Trouble expressing a list comprehension as a for loop

Hi there,

In the Carly’s Clipper exercise:
carlys clippers

I understand how to complete task 13 using a comprehensive list below

cuts_under_30 =[hairstyles[i] for i in range(len(hairstyles)) if new_prices[i] < 30]

However in order to make sure I understood for loops, I tried to do the same thing with the below code:

for i in range(len(hairstyles)):
__ if new_prices[i] < 30:
__ _cuts_under_30 += hairstyles[i]

I was frustrated that when I printed cuts_under_30 the out put was:

[‘b’, ‘o’, ‘u’, ‘f’, ‘f’, ‘a’, ‘n’, ‘t’, ‘p’, ‘i’, ‘x’, ‘i’, ‘e’, ‘c’, ‘r’, ‘e’, ‘w’, ‘b’, ‘o’, ‘w’, ‘l’]

Can someone please explain what I am doing wrong?


You have the gift of understanding list comprehensions first, it’s usually the other way around :slight_smile:

[item for item in some_list]
will go through every item in a list and return a new copy of the list (at minimum, but you can make it do other things obviously).

to do the same in a for-loop you’d do the following

copy = []
for item in some_list:
    #note, here every item is being cycled and you can operate on it here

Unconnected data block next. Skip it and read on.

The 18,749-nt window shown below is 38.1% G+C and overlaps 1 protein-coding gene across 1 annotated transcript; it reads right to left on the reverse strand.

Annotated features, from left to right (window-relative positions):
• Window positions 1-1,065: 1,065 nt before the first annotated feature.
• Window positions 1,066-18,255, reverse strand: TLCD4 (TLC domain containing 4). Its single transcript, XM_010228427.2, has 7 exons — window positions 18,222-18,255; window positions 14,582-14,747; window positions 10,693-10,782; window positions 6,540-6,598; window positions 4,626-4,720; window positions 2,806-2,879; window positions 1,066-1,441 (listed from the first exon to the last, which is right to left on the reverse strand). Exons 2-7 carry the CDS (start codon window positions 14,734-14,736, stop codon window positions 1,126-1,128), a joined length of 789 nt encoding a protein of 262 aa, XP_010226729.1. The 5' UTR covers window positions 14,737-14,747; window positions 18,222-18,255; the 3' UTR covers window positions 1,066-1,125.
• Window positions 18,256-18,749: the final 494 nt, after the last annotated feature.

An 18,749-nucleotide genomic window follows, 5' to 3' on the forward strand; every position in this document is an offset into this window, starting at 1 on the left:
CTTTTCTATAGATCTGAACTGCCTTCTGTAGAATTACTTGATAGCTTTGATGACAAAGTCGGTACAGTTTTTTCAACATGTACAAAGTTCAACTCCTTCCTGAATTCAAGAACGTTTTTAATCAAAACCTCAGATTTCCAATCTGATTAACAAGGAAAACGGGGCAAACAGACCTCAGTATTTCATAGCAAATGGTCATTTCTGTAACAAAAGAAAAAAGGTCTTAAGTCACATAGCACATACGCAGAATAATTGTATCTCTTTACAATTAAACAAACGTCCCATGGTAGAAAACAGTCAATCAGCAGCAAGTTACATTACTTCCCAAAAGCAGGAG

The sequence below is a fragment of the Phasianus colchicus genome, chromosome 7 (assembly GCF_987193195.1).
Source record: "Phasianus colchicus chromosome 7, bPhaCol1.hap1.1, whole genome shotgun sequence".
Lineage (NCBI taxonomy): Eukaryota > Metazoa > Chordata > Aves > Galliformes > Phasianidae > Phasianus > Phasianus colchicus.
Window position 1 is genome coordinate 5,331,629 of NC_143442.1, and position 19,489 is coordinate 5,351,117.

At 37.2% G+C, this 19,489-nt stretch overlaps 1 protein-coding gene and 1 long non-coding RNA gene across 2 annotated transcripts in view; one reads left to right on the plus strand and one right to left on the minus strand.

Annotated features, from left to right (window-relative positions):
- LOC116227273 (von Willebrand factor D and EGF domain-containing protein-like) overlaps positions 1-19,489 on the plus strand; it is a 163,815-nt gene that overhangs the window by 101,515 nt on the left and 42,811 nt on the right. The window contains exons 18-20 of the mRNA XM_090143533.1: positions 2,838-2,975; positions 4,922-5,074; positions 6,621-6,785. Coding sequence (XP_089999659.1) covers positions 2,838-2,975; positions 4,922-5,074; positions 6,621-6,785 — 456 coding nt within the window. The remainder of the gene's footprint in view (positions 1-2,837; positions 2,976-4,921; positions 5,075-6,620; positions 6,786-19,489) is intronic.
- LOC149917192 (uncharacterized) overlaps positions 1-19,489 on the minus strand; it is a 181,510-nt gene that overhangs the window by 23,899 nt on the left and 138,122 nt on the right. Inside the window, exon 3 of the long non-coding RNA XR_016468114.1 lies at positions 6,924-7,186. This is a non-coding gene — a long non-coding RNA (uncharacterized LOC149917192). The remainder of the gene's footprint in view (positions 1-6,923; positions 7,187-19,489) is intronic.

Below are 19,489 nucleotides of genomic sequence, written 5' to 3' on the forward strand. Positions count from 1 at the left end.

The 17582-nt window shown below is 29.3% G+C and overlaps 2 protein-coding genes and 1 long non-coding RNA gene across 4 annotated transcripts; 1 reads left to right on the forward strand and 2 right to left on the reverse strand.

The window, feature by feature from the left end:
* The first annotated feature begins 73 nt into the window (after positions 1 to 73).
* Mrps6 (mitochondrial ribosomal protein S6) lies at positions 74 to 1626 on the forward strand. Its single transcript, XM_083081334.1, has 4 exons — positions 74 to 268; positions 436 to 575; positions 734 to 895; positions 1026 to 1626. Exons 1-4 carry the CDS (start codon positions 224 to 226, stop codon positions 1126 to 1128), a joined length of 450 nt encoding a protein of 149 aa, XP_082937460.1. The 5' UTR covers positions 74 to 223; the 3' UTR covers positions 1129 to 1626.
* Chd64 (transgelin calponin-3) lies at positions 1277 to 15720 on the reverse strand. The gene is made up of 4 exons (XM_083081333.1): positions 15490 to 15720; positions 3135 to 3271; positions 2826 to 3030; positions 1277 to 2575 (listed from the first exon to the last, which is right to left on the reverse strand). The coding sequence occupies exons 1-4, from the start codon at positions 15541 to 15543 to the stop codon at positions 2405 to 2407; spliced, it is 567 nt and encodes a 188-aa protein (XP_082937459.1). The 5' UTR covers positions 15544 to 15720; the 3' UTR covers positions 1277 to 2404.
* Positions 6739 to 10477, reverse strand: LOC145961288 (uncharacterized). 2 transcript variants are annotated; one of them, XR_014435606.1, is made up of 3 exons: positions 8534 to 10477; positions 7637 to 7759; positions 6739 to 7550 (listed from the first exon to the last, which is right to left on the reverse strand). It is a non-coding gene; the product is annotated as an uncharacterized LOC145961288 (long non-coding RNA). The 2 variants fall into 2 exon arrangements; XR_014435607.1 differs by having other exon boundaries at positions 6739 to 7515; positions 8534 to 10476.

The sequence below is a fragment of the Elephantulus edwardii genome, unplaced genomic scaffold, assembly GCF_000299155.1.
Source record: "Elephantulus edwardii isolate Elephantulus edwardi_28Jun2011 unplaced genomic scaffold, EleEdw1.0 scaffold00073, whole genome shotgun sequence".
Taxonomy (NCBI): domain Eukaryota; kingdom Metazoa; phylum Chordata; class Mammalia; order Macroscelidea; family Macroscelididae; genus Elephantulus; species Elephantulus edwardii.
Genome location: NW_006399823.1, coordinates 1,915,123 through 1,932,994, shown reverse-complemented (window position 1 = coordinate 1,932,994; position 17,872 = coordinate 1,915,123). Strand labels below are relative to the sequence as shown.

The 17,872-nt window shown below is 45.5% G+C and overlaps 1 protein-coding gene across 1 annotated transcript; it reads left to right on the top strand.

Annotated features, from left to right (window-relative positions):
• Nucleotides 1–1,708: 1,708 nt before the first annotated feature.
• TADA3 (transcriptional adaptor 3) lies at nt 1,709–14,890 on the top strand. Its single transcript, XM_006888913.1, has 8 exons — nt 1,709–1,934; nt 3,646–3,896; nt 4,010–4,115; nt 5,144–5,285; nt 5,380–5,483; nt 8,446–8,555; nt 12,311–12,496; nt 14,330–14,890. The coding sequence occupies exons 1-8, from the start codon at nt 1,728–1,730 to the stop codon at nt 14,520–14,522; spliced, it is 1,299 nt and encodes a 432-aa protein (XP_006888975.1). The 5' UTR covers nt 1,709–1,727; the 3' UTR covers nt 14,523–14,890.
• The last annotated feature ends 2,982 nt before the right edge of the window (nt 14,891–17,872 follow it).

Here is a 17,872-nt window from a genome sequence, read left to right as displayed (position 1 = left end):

Note how each return happens explicitly in the for-loop (instead of the end-product bundled in a list).

Code examples in a terminal (you’d need print(item) to replicate this in a script):

>>> lst = [1,2,3]
>>> test = [item for item in lst]
>>> test
[1, 2, 3]
>>> lst==test
>>> id(lst)
>>> id(test)
# the 6 lines above highlight that lst and test not the "same" 
# object, but contain the same value
>>> for item in lst:
...     item
>>> copy = []
>>> for item in lst:
...     copy.append(item)
>>> copy
[1, 2, 3]

In general for-loops are more flexible and list-comprehensions are more concise. List-comprehensions tend to have slightly better performance as well. Readability will depend on context, sometimes one is more readable than the other. Any nesting is usually left to the domain of for-loops (or perhaps some recursive pattern).


Understood. Thank you so much for your help!

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